record supports a finding that Sublett was not forthcoming about the source of the funds, he was
not charged with perjury, lying or receiving funds “under suspicious circumstances.”
Furthermore, if the purpose of the charged offense is to ensure that prison officials are aware of,
and not misled as to, the source of all funds received by an inmate, then certainly a procedure
could be drafted and instituted to set forth more clearly such a purpose.
appellees” and specifically notes that “et al.” is not a “proper designation of
parties[.]” While pro se litigants are sometimes held to less stringent standards than
lawyers in drafting formal pleadings, see Haines v. Kerner, 404 U.S. 519, 92 S.Ct.
594, 30 L.Ed.2d 652 (1972), Kentucky courts still require pro se litigants to follow
the Kentucky Rules of Civil Procedure.
The failure to name an indispensable party in the notice of appeal is
more complex than a simple adding of the names; this is considered a defect in
jurisdiction resulting in the appellate court’s inability to proceed. See City of
Devondale v. Stallings, 795 S.W.2d 954, 957 (Ky. 1990). “It is well-established
that failure to name an indispensable party in the notice of appeal results in
dismissal of the appeal.” Slone v. Casey, 194 S.W.3d 336, 337 (Ky.App. 2006)
(citing City of Devondale, 795 S.W.2d 954; CR 19.02). The fact that the Kentucky
Department of Justice, which defended this appeal, has not raised this issue is not
relevant, as an appellate court may not acquire jurisdiction through waiver. Wilson
v. Russell, 162 S.W.3d 911, 913 (Ky. 2005).
For purposes of appeal, a necessary party is one who would be a
necessary party for further proceedings in the circuit court if the judgment were
reversed. Land v. Salem Bank, 279 Ky. 449, 453, 130 S.W.2d 818, 821 (1939);
Murphy v. O’Reiley, 78 Ky. 263, 264 (1880); Hammond v. Dep’t for Human Res.,
652 S.W.2d 91 (Ky.App. 1983). Here, Staniford was merely the investigating
officer. This matter became final as to any other possible parties, such as the
warden and the chairman of the adjustment committee, when the trial court order
was not appealed as to them. On any remand to the Elliott Circuit Court, we would
be unable to direct the trial court to take any action involving parties who were not
a part of this appeal. Our search has revealed many cases involving pro se
prisoners, and petitions for declaration of rights involving the forfeiture of good
time prison credits. The respondents have included the Department of Corrections,
e.g., McMillen v. Kentucky Dept. of Corrections, 233 S.W.3d 203 (Ky.App. 2007)
(the warden was also named a party appellee); the commissioner of the Department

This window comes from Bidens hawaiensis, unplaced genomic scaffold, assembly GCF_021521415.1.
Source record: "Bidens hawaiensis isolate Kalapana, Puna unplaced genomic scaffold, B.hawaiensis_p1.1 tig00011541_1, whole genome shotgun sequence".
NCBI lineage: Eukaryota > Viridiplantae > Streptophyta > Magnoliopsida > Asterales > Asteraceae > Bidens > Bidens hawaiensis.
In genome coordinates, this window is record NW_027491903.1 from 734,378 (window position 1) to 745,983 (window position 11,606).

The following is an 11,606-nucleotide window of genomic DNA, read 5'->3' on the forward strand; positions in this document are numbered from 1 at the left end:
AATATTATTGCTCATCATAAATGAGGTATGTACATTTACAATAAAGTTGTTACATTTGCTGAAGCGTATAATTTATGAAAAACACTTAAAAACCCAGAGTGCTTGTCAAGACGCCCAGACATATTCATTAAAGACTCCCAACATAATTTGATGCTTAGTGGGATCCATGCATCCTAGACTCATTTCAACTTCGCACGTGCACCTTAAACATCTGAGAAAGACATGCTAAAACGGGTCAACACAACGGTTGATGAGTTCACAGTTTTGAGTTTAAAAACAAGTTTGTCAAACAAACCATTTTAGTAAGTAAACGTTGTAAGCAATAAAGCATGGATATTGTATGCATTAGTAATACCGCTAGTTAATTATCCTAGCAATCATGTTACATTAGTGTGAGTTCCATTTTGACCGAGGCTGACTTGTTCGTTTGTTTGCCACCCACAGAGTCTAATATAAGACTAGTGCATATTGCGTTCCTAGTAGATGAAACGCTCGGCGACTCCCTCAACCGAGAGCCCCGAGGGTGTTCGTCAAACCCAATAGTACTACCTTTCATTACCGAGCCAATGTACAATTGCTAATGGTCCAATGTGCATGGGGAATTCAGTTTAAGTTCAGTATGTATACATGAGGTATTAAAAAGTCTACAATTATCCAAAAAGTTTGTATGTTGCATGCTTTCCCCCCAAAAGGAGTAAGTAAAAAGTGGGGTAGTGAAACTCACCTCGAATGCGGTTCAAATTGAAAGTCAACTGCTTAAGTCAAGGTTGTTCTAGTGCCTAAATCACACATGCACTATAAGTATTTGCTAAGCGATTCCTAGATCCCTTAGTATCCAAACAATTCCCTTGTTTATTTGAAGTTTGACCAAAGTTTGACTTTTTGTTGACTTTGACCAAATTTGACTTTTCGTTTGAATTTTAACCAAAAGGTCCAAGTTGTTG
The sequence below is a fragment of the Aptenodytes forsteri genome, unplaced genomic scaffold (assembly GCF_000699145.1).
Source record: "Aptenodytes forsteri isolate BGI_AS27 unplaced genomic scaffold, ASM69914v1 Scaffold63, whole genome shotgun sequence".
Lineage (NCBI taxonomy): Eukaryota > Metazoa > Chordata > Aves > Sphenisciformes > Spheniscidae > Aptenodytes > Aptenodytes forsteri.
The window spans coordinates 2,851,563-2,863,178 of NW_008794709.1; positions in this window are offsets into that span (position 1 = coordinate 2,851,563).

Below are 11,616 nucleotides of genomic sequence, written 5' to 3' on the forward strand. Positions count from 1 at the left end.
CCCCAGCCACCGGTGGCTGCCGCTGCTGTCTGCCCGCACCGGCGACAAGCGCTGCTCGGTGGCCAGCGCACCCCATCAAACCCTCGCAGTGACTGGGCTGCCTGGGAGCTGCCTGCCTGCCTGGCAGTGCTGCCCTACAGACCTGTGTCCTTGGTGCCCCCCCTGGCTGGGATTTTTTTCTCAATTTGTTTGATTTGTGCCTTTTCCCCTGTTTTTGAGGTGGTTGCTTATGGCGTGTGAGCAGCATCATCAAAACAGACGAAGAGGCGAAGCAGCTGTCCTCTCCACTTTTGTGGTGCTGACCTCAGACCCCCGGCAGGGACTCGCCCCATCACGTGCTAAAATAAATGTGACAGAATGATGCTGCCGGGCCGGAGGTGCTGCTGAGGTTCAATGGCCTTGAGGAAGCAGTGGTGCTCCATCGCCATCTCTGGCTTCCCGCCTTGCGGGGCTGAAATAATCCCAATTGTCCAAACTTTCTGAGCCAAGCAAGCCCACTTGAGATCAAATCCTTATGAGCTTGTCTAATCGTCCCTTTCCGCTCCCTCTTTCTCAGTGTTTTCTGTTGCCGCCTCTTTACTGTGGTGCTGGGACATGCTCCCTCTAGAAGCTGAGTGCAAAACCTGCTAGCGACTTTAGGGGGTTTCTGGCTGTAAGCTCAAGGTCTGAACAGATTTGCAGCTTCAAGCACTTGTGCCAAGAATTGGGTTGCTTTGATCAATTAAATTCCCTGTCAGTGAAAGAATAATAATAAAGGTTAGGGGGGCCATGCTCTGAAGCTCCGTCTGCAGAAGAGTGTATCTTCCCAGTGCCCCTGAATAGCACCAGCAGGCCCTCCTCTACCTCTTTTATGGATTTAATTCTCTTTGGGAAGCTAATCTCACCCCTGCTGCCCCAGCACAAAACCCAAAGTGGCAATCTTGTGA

of Corrections, e.g., Smith v. Rees, 2004-CA-002524-MR, 2006 WL 358265
(Ky.App., Feb. 17, 2006) (John D. Rees was the commissioner);6 wardens, e.g.,
Smith v. O'Dea, 939 S.W.2d 353 (Ky.App. 1997); and even the head of a prison
adjustment committee, see Mask v. Jones, No. 2006-CA-001225-MR (Ky.App.
Nov. 21, 2007) (Sgt. Eric Jones, as the chairman of the adjustment committee
which found Mask guilty, was represented by the Justice and Public Safety
Cabinet). The naming of such persons or entities as parties is proper because each
has some ostensible authority over the process of reviewing the possible forfeiture
of prison good time credits, and has the ability to take corrective action in the event
the appeal is successful. The same cannot be said of the investigating officer,
Capt. Staniford, 7 who lacks any designated authority to provide any of the
In Rees, we noted as a potential problem with Smith’s appeal the fact that he failed to name any
of eighteen respondents, other than Rees, as appellees, in the notice of appeal. Since Rees was
the commissioner of the Department of Corrections who had denied Smith’s grievance over the
loss of good time credits, the court assumed that the other eighteen individuals were not
indispensible parties. Rees, slip op. at 3-4.
Arguably, under KCPP 15.6, the proper party to any declaration of rights action is the warden
and/or the Department of Corrections, since the warden is the final arbiter at the institutional
level. KCPP 15.6(II)(F)(7). As that question is not before us, we do not decide it.
requested relief. In this case, the warden and the chairman of the adjustment
committee were parties to Sublett’s declaration of rights action, but were not
named as appellees in the notice of appeal.
This appeal is hereby dismissed for failure to name indispensible
parties to the appeal. The Elliott Circuit Court’s order is affirmed.
ENTERED: November 7, 2008
/s/ Laurance B. VanMeter
JUDGE, COURT OF APPEALS
BRIEFS FOR APPELLANT:
BRIEF FOR APPELLEE:
Antonio Sublett, Pro se
Sandy Hook, Kentucky
Angela T. Dunham